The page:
This article analyses the ability of international disclosure regimes, voluntarily ascribed to by companies, to encourage Australian corporate entities to implement climate change reduction measures, and the regulatory synergies that arise (if any) from the interaction between the international disclosure regimes and the Australian domestic corporate legislation to increase such implementation and improve corporate climate change performance. Due to the number and variety of international disclosure regimes, this article focuses on the obligations imposed by a particular regime, namely the Global Reporting Initiative, and its oversight and enforcement. Similarly, due to the multitude of legislative instruments both at the State and federal level, this article focuses on the interaction between the international regime and the Corporations Act 2001 (Cth) as the principal Act regulating corporate conduct. This article uses the Commonwealth Bank of Australia as the case study to illustrate this interaction between these two distinct regulatory regimes and identifies the reasons behind their inability to synergistically regulate the corporate sector. Finally, this article makes recommendations to improve the current corporate disclosure regulatory space to enable stakeholder regulation, namely by shareholders and investors, with the aim to improve corporate climate change performance.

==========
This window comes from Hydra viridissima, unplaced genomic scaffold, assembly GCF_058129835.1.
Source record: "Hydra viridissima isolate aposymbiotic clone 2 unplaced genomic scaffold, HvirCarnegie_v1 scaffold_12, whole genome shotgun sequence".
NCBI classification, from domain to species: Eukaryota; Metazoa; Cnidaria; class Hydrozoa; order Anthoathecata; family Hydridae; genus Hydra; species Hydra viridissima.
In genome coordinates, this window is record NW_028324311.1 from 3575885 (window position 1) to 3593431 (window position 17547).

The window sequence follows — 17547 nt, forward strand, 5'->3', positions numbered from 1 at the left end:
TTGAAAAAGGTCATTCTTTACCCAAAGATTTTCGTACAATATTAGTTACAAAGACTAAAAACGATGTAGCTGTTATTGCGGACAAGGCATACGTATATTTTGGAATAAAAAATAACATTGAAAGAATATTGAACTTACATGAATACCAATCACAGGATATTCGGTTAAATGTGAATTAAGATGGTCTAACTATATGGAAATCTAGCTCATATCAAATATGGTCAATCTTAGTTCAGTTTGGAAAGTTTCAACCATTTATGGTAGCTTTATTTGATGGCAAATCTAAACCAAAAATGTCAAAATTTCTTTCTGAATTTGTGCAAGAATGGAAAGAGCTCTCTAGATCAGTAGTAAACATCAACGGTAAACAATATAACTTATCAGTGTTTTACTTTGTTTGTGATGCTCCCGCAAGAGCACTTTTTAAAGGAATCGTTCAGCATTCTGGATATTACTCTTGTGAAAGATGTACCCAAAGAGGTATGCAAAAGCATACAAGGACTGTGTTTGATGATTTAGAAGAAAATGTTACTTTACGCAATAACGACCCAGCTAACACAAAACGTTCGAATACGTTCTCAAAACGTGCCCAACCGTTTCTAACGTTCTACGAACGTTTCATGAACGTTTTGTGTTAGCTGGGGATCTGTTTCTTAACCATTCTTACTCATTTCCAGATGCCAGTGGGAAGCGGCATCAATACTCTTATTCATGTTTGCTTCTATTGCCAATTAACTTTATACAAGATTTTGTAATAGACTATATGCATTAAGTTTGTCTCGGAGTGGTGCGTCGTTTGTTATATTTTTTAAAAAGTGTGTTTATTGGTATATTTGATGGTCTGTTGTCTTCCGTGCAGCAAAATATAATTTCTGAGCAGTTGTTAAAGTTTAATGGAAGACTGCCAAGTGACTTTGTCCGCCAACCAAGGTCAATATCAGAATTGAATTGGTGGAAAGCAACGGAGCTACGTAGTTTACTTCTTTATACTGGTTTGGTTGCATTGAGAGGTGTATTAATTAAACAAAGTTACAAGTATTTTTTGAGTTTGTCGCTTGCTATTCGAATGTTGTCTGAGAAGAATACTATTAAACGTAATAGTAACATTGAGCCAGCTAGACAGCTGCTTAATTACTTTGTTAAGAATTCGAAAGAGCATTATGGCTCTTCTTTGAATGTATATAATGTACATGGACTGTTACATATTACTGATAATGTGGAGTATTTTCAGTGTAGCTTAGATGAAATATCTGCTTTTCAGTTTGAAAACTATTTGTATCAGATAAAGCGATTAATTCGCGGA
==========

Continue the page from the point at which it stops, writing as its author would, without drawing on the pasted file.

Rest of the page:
Can the Market Decide? A Law and Economics Analysis of Models of Legislation Banning Plastic Bags – Dai Moore and Murray Raff